2012 Succulent Extravaganza wrap-up
Held for the first time in 2011, Succulent Extravaganza is an annual two-day event organized by Succulent Gardens, Northern California’s premier succulent grower and wholesaler. In the months leading up to the 2012 Extravaganza held this past Friday and Saturday, the online succulent forums I frequent, such as the Succulent Fanatics group on Facebook, had been abuzz with anticipation.
Entrance to Succulent Gardens
But as is the case with all things we look forward to for a long time, the 2012 Extravaganza came and went in the blink of an eye. I had a fantastic time meeting old friends and making new ones, listening to awesome presentations and looking at thousands of succulents.
In today’s post I’ll take you on a tour of the nursery. Tomorrow’s post will be straight succulent porn—my favorite plant photos taken during my visit.
Succulent Gardens is located just a few miles from the Pacific Ocean outside of Castroville, CA, the self-proclaimed Artichoke Capital of the World. (A complimentary bit of trivia in case you’re thinking of going on Jeopardy!: In 1948, a young Marilyn Monroe on the cusp of becoming a major star was the Castroville Artichoke Festival’s Artichoke Queen.)
I find the climate of the Central California coast dreamy: The thermometer rarely climbs much above 85°F and it rarely freezes. Many succulents love that kind of weather, as is evidenced by the exuberant plantings on the nursery grounds.
Even though the average annual precipitation of Castroville is only 11 inches (we receive about 19 inches here in Davis), the area gets a good deal of fog, especially in the summer months. Driving to Succulent Gardens on Saturday morning from my motel in Marina, about 20 minutes south, this is what I saw:
Cabbage field in the fog along Highway 156 to Castroville
Cabbage, the other succulent
Having left Davis on a 90°F degree day, with temperatures around the century mark predicted for the weekend, I relished the cool, damp air. Unfortunately, the fog burned off by mid-morning but that still gave me enough time to take the photos you’ll see in today’s and tomorrow’s posts.
Mailbox at Succulent Gardens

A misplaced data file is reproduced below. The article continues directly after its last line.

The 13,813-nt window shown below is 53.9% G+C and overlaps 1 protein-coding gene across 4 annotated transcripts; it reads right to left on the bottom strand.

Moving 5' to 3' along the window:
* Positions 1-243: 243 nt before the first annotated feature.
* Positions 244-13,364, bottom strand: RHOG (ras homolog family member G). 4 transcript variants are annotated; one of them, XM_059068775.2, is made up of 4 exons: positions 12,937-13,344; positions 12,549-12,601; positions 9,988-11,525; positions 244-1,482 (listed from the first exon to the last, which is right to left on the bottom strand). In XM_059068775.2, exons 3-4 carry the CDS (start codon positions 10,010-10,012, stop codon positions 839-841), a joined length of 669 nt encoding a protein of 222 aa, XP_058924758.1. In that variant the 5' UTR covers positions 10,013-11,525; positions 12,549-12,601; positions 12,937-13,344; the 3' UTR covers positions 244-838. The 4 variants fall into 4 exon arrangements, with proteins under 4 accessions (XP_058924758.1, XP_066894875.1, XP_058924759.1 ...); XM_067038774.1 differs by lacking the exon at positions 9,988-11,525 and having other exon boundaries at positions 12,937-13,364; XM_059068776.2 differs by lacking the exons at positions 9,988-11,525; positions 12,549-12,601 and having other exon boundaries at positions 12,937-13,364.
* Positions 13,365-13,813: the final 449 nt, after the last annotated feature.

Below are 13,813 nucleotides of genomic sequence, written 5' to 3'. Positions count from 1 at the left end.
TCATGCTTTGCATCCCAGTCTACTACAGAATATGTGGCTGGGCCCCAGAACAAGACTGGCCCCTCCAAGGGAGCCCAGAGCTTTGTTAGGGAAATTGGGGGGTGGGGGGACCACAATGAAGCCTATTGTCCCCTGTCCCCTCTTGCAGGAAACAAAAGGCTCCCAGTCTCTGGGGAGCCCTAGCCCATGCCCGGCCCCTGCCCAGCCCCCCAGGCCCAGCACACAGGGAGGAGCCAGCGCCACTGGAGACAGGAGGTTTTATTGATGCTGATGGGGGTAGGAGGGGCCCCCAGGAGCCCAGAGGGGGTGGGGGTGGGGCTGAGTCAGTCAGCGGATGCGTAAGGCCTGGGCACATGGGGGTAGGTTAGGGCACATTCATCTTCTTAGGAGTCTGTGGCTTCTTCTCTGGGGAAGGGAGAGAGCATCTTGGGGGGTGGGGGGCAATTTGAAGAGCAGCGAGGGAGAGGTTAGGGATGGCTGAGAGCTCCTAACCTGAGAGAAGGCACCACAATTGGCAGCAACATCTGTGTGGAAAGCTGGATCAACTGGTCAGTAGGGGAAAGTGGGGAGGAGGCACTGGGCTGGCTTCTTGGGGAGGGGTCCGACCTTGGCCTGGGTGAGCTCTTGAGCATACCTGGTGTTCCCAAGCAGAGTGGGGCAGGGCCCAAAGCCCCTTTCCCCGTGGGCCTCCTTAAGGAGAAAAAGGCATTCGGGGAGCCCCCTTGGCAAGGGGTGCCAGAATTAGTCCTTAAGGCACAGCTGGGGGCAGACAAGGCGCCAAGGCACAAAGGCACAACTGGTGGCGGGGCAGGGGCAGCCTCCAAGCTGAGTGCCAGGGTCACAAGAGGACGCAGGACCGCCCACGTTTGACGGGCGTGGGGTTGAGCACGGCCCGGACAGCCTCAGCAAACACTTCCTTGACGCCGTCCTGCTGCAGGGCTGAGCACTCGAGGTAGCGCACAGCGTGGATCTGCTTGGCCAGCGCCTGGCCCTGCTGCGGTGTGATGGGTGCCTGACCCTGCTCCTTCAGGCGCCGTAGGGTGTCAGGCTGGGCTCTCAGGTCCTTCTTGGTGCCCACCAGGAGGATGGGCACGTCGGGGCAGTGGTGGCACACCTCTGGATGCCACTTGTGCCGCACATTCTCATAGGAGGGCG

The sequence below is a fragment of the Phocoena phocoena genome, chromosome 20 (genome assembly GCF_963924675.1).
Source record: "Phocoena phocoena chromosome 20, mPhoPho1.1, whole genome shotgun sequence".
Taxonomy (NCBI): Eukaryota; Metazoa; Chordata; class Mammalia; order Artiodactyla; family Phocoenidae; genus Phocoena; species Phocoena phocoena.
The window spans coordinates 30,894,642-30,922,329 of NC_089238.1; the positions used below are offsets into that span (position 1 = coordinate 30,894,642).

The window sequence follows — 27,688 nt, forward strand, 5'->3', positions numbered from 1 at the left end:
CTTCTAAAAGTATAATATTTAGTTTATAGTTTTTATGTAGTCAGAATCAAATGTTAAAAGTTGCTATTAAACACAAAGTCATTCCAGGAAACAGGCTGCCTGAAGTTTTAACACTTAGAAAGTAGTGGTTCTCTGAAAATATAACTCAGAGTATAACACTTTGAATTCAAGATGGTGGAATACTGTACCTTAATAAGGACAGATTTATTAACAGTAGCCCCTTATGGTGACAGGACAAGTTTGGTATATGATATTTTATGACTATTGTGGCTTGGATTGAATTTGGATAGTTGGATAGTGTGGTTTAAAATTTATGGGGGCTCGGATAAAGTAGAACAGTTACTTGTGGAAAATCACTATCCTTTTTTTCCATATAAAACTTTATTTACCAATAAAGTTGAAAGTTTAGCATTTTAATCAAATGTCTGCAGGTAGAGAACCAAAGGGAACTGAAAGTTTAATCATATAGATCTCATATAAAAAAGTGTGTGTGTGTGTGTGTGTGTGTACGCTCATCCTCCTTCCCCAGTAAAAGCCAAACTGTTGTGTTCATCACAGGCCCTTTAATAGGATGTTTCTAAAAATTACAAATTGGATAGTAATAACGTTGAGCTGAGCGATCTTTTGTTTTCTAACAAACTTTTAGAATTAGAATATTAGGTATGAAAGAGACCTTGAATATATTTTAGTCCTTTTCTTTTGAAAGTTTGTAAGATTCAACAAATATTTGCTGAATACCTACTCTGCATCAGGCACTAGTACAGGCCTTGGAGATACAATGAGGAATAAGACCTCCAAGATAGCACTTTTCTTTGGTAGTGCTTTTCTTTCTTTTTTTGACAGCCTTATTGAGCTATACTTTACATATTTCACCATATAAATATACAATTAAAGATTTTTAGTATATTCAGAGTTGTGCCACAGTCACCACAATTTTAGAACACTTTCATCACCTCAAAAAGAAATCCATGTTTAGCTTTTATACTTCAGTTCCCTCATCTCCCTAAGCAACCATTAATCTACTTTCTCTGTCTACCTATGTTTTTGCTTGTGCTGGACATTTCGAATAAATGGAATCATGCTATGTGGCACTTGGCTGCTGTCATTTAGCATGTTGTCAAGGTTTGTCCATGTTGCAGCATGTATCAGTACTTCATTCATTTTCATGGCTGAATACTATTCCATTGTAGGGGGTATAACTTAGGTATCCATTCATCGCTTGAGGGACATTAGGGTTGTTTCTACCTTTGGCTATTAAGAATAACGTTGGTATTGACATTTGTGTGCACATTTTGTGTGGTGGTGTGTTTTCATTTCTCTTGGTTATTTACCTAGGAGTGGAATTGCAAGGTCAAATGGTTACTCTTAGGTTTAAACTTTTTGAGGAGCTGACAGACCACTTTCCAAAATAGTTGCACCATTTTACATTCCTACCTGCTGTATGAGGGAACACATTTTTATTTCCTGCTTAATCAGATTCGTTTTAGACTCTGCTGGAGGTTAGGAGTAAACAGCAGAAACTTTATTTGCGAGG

The first activity on Saturday morning was a nursery tour led by Brian Kemble, curator of the Ruth Bancroft Garden in Walnut Creek. Brian is a world-renowned succulent experts and drew quite crowd.
Brian Kemble at entrance kiosk
He started with the basics—What are succulents? Where do they grow? What are their basic requirements?—and then progressed to talk about specific genera and species as we walked around the nursery grounds.
Here are the most interesting photos I took during our walk.
Potted echeverias and other succulents
Dozens of potted Echeveria elegans
Mixed cactus bed
Very large Agave americana ‘Striata’
Row of Agave sisalana ‘Variegata’, many of them in bloom
Giant agave flower stalks; Brian Kemble said that each flower
contains several thimblefuls of nectar
Sh*t happens, even at Succulent Gardens!
Close-up of sempervivums used in one of the murals on the entrance kiosk
Rows of aeoniums and Aloe plicatilis
Colorful succulent mosaic
One of my favorite planting beds: dozens upon dozens of spiral aloes (Aloe polyphylla)
Agave ‘Blue Flame’ (top row) and Agave ‘Blue Glow’ (bottom row)
After Brian’s nursery walk, it was time for the first presentation of the day. Debra Lee Baldwin, author of Designing with Succulents, Succulent Container Gardens and the upcoming Succulents Simplified, spoke about “Companion Plants for Succulents.” Debra’s talk struck a chord; in my own experience, succulents shine even more when paired with non-succulent plants. The photos Debra used in her presentation can be viewed and downloaded from this Picasa album.
Next up was Los Altos-based garden designer Rebecca Sweet, co-author of Garden Up! Entitled “Harmony in the Garden—Incorporating Succulents into Everyday Gardens,” Rebecca’s talk was a great complement to Debra’s. Using actual design projects as examples, Rebecca showed us ways to add succulents to existing plantings and to solve specific problems common in many gardens. This was the first time I’d heard Rebecca speak, and she was engaging, witty and energetic. I had the opportunity to chat with her over lunch, and she does her last name proud.
After these two talks it was time for me to explore the sales areas. Just like last year, there were so many plants and accessories to chose from, my head started to spin.
The range of decorative items available for outdoor spaces is getting ever bigger
Hypertufa containers, with and without plants
“Living Picture” frames, with and without plants
I loved these containers. Unfortunately, they were too pricey for me.
Chimenea surrounded by potted agaves
Agave attenuata ‘Ray of Light’ and one of my favorite new plants of the year,
a variegated flapjack (Kalanchoe luciae ‘Fantastic’)
Another exciting new introduction, variegated ponytail palm
(Beaucarnea recurvata ‘Variegata’)
Colorful baby gasterias
Trays of small Echeveria agavoides
More echeverias in trays, forming a mosaic when viewed from above
Fancy echeveria cultivars…
…as far as the eye can see
It was fantastic seeing such a tremendous variety of succulents, both in the ground and in containers waiting to be sold, but it was even more enjoyable hanging out with fellow succulent aficionados and making new friends.
Debra Lee Baldwin and yours truly (photo by Candy Suter).
Debra is wearing Laura Balaoro’s hat decorated with live succulents.
2012 Extravaganza posts: